The 75th Ranger Regiment is the world’s premier airborne, light infantry force and part of the U.S. Special Operations Command. The Rangers of today trace their lineage back to the days before the Revolutionary War.
The first mention of Rangers goes all the way back to 1622. In 1676, Colonel Benjamin Church created the first Ranger company during King Philip’s War. But it was during the French and Indian War that Colonel Robert Rogers created nine companies of Rangers who are credited with being the forerunners of today’s 75th Ranger Regiment. Rogers’s 28 “Rules of Ranging” still make part of today’s Ranger Battalions dogma.
The Rangers During World War Two
During World War II, General Lucian Truscott, who was the American liaison officer to the British General Staff, submitted a proposal to General George Marshall in 1942 that the U.S. Army create units “along the lines of the British Commandos.” Five Ranger Battalions would be organized in the European Theatre including the 1st, 2nd, 3rd, 4th, and 5th; the 6th would be organized and be deployed in the Pacific against the Japanese.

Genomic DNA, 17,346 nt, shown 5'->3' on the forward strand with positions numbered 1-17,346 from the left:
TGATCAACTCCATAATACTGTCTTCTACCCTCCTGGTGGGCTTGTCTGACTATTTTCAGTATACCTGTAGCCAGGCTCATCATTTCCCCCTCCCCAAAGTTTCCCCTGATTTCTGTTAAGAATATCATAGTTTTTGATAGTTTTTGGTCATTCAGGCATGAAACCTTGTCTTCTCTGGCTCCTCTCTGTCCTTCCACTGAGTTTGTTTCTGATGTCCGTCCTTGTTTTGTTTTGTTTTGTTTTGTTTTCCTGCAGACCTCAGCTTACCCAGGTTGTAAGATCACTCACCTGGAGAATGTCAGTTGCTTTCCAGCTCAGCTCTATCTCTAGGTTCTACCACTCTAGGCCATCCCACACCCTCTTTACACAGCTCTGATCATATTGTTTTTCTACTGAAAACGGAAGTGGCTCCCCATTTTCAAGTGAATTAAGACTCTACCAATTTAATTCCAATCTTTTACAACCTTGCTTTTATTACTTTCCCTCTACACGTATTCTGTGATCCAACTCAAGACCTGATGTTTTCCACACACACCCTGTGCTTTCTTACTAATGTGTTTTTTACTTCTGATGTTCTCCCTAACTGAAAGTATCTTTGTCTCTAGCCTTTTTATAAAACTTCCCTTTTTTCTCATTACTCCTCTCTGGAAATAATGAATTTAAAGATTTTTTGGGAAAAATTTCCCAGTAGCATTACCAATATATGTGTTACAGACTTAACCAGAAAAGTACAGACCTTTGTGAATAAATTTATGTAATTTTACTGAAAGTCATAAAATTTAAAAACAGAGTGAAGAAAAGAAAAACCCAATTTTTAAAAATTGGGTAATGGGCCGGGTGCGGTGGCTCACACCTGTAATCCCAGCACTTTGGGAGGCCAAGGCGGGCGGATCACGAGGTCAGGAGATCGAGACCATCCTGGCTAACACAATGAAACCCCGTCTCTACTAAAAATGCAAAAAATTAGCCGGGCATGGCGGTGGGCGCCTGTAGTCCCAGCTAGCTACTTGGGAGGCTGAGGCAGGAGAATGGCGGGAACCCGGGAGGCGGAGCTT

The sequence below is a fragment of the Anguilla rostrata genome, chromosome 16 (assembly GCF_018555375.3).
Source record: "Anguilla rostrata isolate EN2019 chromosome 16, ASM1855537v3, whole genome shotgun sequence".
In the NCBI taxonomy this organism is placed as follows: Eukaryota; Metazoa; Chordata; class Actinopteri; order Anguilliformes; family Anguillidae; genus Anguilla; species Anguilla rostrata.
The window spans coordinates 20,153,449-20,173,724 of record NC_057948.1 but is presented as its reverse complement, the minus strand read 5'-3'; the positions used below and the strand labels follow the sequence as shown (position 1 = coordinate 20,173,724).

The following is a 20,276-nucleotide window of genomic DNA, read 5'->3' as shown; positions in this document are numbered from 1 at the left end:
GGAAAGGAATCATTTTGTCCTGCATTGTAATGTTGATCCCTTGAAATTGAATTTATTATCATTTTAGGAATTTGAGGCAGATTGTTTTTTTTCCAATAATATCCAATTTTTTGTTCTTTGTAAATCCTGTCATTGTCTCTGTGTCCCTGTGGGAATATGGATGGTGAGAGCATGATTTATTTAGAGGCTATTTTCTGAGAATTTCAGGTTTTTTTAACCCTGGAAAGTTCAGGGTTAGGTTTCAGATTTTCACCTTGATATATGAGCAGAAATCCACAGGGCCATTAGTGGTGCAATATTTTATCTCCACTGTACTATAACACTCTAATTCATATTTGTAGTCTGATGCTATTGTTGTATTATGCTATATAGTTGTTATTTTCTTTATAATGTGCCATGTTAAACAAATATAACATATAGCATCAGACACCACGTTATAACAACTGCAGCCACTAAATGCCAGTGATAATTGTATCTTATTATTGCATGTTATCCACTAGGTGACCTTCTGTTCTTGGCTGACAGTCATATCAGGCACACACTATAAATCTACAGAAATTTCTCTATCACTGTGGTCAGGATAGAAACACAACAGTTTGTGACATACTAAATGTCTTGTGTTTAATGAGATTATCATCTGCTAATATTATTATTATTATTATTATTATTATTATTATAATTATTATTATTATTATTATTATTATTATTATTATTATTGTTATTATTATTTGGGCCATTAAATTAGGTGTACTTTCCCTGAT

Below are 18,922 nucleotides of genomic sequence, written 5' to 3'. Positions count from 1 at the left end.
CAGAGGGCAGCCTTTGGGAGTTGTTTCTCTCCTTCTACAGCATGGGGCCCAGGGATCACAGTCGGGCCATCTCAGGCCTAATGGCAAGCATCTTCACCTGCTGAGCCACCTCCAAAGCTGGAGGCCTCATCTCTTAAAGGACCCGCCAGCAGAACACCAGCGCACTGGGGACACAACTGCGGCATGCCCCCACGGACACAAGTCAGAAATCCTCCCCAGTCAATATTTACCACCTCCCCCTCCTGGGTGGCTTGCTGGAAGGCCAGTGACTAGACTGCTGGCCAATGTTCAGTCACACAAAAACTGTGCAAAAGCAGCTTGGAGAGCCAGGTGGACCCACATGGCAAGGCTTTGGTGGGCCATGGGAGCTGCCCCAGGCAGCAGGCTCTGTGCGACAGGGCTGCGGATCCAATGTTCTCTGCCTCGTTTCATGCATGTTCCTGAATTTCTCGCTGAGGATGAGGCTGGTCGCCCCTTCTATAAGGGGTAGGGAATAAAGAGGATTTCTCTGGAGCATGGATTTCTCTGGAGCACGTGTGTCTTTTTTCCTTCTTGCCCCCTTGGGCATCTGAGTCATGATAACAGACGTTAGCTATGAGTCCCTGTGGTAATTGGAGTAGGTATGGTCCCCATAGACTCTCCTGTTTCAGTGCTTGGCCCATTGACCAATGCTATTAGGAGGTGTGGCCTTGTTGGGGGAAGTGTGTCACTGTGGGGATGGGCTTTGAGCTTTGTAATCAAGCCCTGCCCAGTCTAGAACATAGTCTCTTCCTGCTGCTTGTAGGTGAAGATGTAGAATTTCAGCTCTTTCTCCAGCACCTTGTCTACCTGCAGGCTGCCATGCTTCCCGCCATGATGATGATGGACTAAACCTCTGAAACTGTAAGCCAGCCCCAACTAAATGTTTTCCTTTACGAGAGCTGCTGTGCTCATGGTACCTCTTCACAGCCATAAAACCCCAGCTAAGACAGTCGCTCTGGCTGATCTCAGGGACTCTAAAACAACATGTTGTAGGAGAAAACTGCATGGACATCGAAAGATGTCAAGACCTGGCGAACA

While the 1st Ranger Battalion had already been in combat with British Commandos at Dieppe, the Allied invasion of France would require Rangers to take down German defenses in Normandy. Thus, the 29th Ranger Battalion was born. Although its life as a dedicated Ranger Battalion was short, it would be instrumental in saving lives on the battlefield during D-Day.